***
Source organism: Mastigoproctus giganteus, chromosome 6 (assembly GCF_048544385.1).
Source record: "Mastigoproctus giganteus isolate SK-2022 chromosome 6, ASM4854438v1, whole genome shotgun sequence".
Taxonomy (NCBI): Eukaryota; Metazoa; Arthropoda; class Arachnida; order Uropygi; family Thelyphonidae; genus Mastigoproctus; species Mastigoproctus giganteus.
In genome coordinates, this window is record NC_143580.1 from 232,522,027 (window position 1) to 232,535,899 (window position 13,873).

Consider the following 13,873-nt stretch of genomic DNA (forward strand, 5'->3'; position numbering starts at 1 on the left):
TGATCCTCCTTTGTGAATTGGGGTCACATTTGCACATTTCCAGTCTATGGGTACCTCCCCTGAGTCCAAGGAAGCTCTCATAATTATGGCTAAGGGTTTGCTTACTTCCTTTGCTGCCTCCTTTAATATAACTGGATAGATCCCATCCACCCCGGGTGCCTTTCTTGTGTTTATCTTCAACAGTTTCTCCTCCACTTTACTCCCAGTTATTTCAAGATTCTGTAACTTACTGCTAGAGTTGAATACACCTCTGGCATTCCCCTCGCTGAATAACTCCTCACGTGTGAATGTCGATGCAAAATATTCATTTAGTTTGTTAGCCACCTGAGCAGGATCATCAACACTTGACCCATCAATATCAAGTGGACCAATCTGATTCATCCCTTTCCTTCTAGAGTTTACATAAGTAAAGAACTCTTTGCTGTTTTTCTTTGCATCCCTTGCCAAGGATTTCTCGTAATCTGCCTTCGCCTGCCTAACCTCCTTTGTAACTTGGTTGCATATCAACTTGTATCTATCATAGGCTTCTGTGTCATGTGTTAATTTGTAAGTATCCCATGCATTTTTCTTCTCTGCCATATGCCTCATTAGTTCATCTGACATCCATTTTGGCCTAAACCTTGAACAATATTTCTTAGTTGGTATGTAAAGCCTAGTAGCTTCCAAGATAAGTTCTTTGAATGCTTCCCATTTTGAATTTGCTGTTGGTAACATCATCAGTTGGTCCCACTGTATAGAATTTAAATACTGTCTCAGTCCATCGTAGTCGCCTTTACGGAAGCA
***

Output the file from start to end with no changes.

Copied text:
Source organism: Mastigoproctus giganteus, chromosome 6 (assembly GCF_048544385.1).
Source record: "Mastigoproctus giganteus isolate SK-2022 chromosome 6, ASM4854438v1, whole genome shotgun sequence".
Taxonomy (NCBI): Eukaryota; Metazoa; Arthropoda; class Arachnida; order Uropygi; family Thelyphonidae; genus Mastigoproctus; species Mastigoproctus giganteus.
In genome coordinates, this window is record NC_143580.1 from 232,522,027 (window position 1) to 232,535,899 (window position 13,873).

Consider the following 13,873-nt stretch of genomic DNA (forward strand, 5'->3'; position numbering starts at 1 on the left):
TGATCCTCCTTTGTGAATTGGGGTCACATTTGCACATTTCCAGTCTATGGGTACCTCCCCTGAGTCCAAGGAAGCTCTCATAATTATGGCTAAGGGTTTGCTTACTTCCTTTGCTGCCTCCTTTAATATAACTGGATAGATCCCATCCACCCCGGGTGCCTTTCTTGTGTTTATCTTCAACAGTTTCTCCTCCACTTTACTCCCAGTTATTTCAAGATTCTGTAACTTACTGCTAGAGTTGAATACACCTCTGGCATTCCCCTCGCTGAATAACTCCTCACGTGTGAATGTCGATGCAAAATATTCATTTAGTTTGTTAGCCACCTGAGCAGGATCATCAACACTTGACCCATCAATATCAAGTGGACCAATCTGATTCATCCCTTTCCTTCTAGAGTTTACATAAGTAAAGAACTCTTTGCTGTTTTTCTTTGCATCCCTTGCCAAGGATTTCTCGTAATCTGCCTTCGCCTGCCTAACCTCCTTTGTAACTTGGTTGCATATCAACTTGTATCTATCATAGGCTTCTGTGTCATGTGTTAATTTGTAAGTATCCCATGCATTTTTCTTCTCTGCCATATGCCTCATTAGTTCATCTGACATCCATTTTGGCCTAAACCTTGAACAATATTTCTTAGTTGGTATGTAAAGCCTAGTAGCTTCCAAGATAAGTTCTTTGAATGCTTCCCATTTTGAATTTGCTGTTGGTAACATCATCAGTTGGTCCCACTGTATAGAATTTAAATACTGTCTCAGTCCATCGTAGTCGCCTTTACGGAAGCA